Does this make them safer in a pandemic? Well, it does give more room for the dog to run around, but beyond that it seems like there are diminishing returns to so much land. Once you’ve got some private outdoor space, a building entrance you don’t have to share with others and your very own laundry room (just imagine!), added space doesn’t really gain you much protection from infectious disease unless you’re capable of growing all the food and toilet paper you need on site. Closer-together houses also make it easier to check up on neighbors who might need help, plus the high cost of maintaining basic infrastructure for sprawling suburbs can cut into local government budgets for emergency services, public health efforts and the like.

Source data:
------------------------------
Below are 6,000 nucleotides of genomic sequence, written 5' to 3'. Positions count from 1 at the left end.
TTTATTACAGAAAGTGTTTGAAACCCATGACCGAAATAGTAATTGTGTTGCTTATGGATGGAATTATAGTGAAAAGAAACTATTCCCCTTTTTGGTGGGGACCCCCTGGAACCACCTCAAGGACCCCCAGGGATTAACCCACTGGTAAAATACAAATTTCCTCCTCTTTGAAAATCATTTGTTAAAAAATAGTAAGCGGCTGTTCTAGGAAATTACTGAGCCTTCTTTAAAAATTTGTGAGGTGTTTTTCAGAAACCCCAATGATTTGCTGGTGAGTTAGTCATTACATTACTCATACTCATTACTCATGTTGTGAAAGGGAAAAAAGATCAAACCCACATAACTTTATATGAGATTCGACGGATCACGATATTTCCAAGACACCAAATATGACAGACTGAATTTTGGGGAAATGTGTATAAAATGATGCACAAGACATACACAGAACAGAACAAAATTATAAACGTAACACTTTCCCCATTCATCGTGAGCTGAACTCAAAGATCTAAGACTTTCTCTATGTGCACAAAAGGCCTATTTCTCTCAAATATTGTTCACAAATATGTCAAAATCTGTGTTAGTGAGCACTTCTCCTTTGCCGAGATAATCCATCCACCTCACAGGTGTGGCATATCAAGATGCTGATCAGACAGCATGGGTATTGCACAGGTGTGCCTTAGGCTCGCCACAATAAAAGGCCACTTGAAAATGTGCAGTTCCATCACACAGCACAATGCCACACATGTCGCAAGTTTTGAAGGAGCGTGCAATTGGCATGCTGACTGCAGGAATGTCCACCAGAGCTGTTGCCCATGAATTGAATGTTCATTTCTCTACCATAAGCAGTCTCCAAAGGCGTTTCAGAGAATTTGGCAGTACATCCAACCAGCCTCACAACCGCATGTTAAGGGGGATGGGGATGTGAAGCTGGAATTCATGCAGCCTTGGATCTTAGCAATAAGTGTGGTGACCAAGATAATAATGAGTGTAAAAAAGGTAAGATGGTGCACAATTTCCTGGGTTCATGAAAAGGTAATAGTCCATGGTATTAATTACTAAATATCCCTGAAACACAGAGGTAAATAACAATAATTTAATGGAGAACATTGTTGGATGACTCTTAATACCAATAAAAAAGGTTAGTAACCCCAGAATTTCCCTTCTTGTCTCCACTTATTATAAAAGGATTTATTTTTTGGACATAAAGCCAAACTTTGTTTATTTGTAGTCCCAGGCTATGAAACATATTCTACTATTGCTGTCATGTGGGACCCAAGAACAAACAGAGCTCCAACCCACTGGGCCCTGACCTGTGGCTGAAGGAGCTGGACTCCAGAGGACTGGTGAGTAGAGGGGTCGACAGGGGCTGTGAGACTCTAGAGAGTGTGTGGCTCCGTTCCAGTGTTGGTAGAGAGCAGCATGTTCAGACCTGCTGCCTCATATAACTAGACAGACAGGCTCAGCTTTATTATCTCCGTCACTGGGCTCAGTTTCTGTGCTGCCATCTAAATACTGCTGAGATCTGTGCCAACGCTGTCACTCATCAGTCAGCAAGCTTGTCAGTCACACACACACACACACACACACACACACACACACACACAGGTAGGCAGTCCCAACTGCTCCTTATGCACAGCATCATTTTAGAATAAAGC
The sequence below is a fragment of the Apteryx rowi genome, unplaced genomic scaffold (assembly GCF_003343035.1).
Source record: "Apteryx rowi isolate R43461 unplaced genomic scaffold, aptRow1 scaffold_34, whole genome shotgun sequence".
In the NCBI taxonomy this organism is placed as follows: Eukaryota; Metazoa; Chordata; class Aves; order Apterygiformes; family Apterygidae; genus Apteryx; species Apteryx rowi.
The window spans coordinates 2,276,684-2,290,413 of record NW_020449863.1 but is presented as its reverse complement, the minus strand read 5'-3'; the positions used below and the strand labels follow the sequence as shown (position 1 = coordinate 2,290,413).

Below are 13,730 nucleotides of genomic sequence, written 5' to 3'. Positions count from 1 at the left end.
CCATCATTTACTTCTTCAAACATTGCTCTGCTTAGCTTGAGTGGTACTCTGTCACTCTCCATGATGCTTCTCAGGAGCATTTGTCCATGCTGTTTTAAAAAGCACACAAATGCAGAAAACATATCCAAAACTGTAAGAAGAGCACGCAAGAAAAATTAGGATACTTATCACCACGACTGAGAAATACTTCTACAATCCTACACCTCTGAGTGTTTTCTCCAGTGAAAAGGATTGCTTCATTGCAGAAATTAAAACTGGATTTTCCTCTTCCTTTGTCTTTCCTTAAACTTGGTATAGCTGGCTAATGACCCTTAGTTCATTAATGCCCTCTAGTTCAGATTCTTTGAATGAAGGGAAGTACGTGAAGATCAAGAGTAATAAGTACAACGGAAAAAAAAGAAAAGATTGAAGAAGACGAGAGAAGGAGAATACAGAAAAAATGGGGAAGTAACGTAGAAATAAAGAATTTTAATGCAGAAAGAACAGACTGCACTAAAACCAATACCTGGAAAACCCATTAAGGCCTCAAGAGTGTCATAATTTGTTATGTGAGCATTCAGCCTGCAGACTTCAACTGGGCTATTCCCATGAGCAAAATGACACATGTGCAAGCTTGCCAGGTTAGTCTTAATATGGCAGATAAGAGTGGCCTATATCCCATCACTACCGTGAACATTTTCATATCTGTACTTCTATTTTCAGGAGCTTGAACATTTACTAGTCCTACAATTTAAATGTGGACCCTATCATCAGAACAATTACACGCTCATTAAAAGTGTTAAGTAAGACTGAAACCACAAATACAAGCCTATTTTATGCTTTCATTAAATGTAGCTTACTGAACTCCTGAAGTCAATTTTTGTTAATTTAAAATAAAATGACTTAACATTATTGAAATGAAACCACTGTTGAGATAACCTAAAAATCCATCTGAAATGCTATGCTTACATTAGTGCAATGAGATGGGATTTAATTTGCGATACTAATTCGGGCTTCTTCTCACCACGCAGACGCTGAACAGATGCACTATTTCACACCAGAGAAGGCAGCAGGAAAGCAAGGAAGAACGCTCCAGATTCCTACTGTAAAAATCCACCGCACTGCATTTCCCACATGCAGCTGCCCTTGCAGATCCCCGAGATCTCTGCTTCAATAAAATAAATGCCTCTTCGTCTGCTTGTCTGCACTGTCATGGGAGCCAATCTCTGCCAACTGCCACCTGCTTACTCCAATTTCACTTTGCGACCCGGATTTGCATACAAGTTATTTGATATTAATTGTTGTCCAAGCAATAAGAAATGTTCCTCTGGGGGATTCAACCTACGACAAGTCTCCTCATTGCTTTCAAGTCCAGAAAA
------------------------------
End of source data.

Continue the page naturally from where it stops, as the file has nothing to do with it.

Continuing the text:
Another way of measuring the sort of density that may be relevant to the spread of infectious disease is to see how dependent an area is on public transportation. I’m a big believer in New York City’s subway and buses, but cramming into a metal tube with lots of other people is undeniably problematic in a pandemic.
Again, the New York area is in a league of its own, accounting for 39% of the country’s public transportation commuters in 2018. Still, there’s San Francisco in second place again, well ahead of East Coast metros Washington and Boston. West Coast metros Seattle and Portland also rank pretty high. Los Angeles doesn’t quite make the top 10 (which is why I made the chart go to 11) but still beats the national average of 4.9%.